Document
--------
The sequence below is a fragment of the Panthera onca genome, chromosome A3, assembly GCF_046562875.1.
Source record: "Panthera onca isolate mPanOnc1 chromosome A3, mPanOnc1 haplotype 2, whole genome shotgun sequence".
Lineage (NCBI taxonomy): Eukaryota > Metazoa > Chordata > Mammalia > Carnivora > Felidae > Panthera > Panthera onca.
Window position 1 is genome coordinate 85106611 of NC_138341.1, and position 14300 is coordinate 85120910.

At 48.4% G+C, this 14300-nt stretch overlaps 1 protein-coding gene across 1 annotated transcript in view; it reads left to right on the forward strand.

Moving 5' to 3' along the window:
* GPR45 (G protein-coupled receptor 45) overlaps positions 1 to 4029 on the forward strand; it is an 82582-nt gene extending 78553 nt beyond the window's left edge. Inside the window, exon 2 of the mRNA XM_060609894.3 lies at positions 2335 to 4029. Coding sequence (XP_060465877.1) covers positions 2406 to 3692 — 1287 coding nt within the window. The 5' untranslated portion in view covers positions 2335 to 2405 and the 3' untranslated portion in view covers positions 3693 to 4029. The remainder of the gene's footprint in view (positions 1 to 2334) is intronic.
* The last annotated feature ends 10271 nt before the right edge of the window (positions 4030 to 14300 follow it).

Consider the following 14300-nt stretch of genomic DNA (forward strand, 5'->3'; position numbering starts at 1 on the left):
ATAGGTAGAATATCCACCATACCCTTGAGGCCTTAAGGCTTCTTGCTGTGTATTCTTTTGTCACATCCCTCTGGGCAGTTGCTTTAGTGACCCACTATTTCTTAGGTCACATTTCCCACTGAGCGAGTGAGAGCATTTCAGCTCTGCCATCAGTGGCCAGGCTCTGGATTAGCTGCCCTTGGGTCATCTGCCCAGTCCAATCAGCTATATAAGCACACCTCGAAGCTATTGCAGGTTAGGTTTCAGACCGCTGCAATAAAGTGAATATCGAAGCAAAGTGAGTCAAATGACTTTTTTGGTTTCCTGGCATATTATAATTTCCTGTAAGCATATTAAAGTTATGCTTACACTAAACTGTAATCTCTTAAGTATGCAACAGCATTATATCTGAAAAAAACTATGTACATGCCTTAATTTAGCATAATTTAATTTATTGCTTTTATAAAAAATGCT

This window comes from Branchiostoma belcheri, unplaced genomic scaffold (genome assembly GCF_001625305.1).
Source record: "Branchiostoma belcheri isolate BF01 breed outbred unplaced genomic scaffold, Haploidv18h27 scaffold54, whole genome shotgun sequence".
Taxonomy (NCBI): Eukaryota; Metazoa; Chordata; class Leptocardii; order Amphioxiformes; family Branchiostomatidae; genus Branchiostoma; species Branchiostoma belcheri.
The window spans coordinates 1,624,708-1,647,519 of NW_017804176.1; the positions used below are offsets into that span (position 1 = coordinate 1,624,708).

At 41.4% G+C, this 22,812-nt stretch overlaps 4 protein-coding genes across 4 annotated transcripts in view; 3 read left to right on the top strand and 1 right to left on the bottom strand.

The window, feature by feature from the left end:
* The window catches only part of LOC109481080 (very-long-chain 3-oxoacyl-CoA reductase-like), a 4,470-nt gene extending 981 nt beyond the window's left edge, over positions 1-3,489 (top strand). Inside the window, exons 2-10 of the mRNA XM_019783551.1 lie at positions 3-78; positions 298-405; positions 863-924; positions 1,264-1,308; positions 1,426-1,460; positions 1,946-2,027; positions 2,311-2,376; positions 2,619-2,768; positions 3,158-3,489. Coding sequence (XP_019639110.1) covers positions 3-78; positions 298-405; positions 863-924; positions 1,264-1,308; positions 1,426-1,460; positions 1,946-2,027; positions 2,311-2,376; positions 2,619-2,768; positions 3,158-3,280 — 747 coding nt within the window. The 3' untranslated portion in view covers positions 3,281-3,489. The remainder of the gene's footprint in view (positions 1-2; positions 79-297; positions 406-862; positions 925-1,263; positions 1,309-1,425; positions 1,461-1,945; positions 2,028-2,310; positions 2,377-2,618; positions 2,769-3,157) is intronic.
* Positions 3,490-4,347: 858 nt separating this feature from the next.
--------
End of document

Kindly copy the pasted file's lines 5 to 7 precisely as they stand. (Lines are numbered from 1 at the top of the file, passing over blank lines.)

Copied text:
At 48.4% G+C, this 14300-nt stretch overlaps 1 protein-coding gene across 1 annotated transcript in view; it reads left to right on the forward strand.

Moving 5' to 3' along the window:
* GPR45 (G protein-coupled receptor 45) overlaps positions 1 to 4029 on the forward strand; it is an 82582-nt gene extending 78553 nt beyond the window's left edge. Inside the window, exon 2 of the mRNA XM_060609894.3 lies at positions 2335 to 4029. Coding sequence (XP_060465877.1) covers positions 2406 to 3692 — 1287 coding nt within the window. The 5' untranslated portion in view covers positions 2335 to 2405 and the 3' untranslated portion in view covers positions 3693 to 4029. The remainder of the gene's footprint in view (positions 1 to 2334) is intronic.